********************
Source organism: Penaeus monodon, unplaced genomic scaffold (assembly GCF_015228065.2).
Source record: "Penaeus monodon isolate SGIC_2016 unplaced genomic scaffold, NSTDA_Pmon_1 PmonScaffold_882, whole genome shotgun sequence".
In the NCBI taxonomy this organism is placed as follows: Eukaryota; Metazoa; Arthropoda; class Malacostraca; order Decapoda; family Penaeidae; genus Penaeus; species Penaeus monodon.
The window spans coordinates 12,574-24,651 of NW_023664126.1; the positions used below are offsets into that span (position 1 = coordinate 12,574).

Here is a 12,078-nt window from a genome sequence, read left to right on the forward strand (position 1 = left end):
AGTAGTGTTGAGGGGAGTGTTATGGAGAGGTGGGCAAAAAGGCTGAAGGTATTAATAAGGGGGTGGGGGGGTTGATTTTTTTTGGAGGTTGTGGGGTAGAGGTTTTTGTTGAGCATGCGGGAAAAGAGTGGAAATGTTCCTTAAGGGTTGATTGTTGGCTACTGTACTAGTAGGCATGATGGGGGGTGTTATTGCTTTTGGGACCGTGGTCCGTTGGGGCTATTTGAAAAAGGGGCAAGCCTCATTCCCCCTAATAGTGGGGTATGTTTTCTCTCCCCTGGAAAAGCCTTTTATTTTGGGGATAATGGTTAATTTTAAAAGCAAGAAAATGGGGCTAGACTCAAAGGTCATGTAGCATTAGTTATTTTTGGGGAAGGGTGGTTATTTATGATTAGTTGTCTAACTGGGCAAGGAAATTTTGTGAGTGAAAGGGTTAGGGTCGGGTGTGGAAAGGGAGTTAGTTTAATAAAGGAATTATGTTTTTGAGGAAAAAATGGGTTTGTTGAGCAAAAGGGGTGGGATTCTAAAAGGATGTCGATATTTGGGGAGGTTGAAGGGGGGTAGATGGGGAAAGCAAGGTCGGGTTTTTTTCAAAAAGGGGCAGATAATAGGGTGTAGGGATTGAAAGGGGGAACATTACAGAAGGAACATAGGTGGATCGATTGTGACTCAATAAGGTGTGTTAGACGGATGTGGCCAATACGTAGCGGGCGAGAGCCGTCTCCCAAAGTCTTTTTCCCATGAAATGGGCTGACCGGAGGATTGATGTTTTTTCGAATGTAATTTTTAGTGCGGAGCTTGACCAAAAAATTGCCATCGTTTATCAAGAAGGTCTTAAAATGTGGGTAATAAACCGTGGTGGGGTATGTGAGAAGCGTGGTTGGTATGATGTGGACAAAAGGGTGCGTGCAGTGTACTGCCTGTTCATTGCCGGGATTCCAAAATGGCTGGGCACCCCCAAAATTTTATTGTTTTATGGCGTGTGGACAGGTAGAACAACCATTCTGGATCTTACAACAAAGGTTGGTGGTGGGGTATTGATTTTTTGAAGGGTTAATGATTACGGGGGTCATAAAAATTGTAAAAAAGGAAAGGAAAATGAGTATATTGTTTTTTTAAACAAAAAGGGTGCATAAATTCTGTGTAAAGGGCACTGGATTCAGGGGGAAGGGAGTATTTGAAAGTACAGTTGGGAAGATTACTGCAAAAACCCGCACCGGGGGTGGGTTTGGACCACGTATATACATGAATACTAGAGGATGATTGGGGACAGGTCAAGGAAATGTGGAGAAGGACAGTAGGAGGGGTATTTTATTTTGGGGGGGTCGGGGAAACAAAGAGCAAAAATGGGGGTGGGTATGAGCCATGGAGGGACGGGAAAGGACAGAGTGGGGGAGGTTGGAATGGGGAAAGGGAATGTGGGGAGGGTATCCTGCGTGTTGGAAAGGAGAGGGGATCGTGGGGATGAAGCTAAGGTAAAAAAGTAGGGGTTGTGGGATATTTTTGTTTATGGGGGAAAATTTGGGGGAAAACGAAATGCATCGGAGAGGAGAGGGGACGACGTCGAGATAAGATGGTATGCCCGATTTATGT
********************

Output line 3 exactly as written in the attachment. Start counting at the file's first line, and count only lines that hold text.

In the NCBI taxonomy this organism is placed as follows: Eukaryota; Metazoa; Arthropoda; class Malacostraca; order Decapoda; family Penaeidae; genus Penaeus; species Penaeus monodon.